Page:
OPINION: Because of my phone, my iPod is obsolete, but it still works. It represents a look into my musical tastes from a version of myself from almost 15 years ago.
Editor’s note: The following article is an op-ed, and the views expressed are the author’s own. Read more opinions on theGrio.
I recently took some time to declutter my “office” area. I put “office” in quotes because my space is really just a tiny carved-out corner of my children’s playroom. This is where I record podcasts and write and pay taxes and all of the things that require me to be stationary. Sure, sometimes I do these things while dodging various types of balls being thrown around — I somehow didn’t manage to dodge the ping pong ball that socked me in the eye — but it’s my space, and I love it. Since it’s so small, though, I often have to toss things out and go through little boxes and such to get rid of things, so I don’t feel so cramped.
Such was the case when I found a small box full of stuff I didn’t need that I’d stuck on the shelf near my desk. It’s apparently been sitting here for eons since upon opening the box, I determined I could literally toss out everything in it. That is, everything but the iPod and charging cable I found at the bottom of it. As soon as I saw it I got excited and prayed that if I plugged it up to charge it would work, and WON’T HE DO IT? He sure will; my prayers were answered. The iPod lit up, and though I had to wait forever to be able to actually use it, all of my old playlists populated and it felt like I was sitting back in 2008 and 2009, viewing my listening habits and joyfully seeing how consistent some of those habits are still today.
For instance, it’s no secret that I’m a fan of Ray J, which I understand is confusing to many, but I’ve been 10-toes down since day one — OK, probably not day one, but you get the point. And right there, in the “R” section is a whole Ray J playlist that includes each of his albums up to that point, with songs still sounding as pristine and melodious as possible. There are also tons of albums here, both released and “unreleased” that I totally forgot about, like Bishop Lamont’s “The Reformation” and Janelle Monae’s early stuff from 2007 when she was releasing “suites” of music.
What I love most about what I found, though, was the tremendous number of sample sets I had from hip-hop albums I loved. Years and years ago, hip-hop websites and blogs used to drop downloadable sample sets from landmark albums all of time. And by sample set, I mean the mp3s of the original songs used to create albums. For instance, I had all of the A Tribe Called Quest sample sets for each album, De La Soul sample sets, Common, NWA, Ice Cube, etc. I used to love listening to the sound beds used to produce landmark albums in the canon of hip-hop. I’d also apparently included playlists that included songs I’d downloaded from different sites, which also indicates some of the websites I’d frequent like Attorney St. and Soul-Sides, among others. I have several external hard drives with thousands of rare albums on them; it seems like some of my favorites made it to my iPod.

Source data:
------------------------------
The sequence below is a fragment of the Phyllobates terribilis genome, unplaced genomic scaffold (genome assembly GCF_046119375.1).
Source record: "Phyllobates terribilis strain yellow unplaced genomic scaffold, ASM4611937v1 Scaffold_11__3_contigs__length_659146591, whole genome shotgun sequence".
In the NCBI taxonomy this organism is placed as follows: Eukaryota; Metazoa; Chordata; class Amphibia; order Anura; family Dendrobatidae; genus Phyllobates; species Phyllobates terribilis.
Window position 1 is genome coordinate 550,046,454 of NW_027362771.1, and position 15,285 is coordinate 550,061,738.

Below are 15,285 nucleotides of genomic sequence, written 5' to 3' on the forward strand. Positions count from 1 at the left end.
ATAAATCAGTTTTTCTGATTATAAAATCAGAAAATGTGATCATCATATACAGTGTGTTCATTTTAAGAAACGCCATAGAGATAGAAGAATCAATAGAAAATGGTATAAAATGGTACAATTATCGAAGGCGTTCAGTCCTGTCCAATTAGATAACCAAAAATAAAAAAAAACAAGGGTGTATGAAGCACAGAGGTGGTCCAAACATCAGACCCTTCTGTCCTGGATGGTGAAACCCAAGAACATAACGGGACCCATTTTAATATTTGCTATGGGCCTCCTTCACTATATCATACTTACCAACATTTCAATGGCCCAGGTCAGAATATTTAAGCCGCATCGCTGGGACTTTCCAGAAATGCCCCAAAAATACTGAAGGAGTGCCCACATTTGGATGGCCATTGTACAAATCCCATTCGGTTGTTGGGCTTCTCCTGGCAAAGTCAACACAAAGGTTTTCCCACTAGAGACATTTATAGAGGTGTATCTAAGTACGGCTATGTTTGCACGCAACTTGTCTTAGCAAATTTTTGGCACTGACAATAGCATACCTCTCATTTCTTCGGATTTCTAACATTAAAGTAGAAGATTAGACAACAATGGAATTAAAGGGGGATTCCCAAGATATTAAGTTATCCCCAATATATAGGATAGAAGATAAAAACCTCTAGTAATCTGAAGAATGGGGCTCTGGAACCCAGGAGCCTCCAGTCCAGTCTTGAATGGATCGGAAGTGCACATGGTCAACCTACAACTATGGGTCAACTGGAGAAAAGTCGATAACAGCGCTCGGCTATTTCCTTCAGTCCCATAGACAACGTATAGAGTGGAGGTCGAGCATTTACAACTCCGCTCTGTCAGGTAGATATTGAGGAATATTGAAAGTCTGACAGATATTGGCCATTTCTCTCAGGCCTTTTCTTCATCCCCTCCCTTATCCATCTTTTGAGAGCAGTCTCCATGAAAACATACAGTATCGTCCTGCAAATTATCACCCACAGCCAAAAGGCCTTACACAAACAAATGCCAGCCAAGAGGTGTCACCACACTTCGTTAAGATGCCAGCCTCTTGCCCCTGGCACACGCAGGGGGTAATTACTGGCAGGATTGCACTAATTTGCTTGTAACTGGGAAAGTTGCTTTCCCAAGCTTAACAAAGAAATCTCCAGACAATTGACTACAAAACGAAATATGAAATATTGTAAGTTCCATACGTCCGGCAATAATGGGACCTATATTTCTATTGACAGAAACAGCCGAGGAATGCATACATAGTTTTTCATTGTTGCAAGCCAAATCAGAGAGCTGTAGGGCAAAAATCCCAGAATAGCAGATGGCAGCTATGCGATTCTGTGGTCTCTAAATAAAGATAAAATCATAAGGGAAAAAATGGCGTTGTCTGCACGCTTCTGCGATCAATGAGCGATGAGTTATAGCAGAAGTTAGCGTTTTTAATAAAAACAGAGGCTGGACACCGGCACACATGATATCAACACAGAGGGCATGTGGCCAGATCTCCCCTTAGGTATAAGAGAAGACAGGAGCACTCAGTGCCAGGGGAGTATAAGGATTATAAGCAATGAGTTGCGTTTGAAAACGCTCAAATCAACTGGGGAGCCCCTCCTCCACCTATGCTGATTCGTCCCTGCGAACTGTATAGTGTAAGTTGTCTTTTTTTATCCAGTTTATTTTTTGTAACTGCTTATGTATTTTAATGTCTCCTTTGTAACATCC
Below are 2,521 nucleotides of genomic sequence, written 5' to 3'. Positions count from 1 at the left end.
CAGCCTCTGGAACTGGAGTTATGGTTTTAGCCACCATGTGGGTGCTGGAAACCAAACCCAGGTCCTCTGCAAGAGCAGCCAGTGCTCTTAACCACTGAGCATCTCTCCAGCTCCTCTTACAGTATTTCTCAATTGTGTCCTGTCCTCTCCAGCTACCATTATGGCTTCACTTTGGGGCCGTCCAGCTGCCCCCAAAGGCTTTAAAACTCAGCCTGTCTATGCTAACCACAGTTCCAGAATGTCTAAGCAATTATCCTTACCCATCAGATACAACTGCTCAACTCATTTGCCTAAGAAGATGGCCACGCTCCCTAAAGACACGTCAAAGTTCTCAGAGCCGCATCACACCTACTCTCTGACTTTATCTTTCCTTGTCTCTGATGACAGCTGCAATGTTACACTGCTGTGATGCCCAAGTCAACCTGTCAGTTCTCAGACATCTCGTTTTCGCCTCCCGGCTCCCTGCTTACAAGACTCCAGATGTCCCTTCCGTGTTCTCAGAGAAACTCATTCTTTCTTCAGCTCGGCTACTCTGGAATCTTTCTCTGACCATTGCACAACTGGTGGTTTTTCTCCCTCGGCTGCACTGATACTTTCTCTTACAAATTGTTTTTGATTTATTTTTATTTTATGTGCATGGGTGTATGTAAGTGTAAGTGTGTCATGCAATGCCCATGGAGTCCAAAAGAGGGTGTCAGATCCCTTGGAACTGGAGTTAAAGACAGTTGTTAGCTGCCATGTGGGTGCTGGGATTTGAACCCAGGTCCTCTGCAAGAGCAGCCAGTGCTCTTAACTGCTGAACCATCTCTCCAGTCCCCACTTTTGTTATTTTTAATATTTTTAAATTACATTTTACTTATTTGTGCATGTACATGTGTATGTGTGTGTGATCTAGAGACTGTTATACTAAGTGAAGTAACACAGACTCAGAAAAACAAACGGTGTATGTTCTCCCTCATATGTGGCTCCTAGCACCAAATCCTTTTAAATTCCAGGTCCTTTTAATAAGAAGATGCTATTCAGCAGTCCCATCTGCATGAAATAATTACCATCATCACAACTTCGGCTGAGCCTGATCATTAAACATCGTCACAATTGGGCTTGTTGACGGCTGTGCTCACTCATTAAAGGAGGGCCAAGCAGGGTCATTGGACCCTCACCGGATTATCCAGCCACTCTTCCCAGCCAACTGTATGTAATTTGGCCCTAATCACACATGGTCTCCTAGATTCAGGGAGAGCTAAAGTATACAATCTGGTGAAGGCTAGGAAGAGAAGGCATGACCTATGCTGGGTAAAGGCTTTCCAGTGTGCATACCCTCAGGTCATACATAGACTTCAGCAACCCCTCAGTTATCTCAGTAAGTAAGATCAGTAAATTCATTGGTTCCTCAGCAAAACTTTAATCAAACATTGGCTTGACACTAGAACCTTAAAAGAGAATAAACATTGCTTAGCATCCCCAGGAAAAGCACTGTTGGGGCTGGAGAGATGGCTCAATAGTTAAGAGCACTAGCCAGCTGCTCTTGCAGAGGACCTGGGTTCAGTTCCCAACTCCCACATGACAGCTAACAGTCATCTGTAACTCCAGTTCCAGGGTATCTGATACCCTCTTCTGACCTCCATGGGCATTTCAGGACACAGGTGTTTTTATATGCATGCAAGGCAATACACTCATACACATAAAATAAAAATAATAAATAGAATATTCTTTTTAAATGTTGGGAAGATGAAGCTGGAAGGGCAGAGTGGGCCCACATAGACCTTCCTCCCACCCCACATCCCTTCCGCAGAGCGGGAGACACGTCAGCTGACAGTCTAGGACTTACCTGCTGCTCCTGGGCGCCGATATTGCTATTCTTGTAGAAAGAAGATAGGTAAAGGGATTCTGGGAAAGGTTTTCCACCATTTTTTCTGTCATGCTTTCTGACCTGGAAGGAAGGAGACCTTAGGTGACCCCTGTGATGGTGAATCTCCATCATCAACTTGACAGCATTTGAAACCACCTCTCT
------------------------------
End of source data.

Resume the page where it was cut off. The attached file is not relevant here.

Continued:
And last, but certainly not least, I found a bunch of old files that represent Damon Young, Liz Burr and my first attempt at a podcast for Very Smart Brothas. We’d recorded several episodes; some we posted and the drafts of the others are sitting right here on this iPod, reminding me of the early days of VSB — we got up and running in March 2008. Back in those early days, the three of us would sit on these episodes and jabber aimlessly with purpose about all manner of Black things. It’s exciting to hear this pre-success version of us 20-something folks trying to figure out … something.
It’s fun taking a walk down memory lane, seeing what I was listening to over a decade ago and how some of that music is still with me in an active, present way. If you find an old iPod lying around, hopefully, it can do the same for you.
Panama Jackson is a columnist at theGrio. He writes very Black things and drinks very brown liquors, and is pretty fly for a light guy. His biggest accomplishment to date coincides with his Blackest accomplishment to date in that he received a phone call from Oprah Winfrey after she read one of his pieces (biggest), but he didn’t answer the phone because the caller ID said “Unknown” (Blackest).
Make sure you check out the Dear Culture podcast every Thursday on theGrio’s Black Podcast Network, where I’ll be hosting some of the Blackest conversations known to humankind. You might not leave the convo with an afro, but you’ll definitely be looking for your Afro Sheen! Listen to Dear Culture on TheGrio’s app; download it here.
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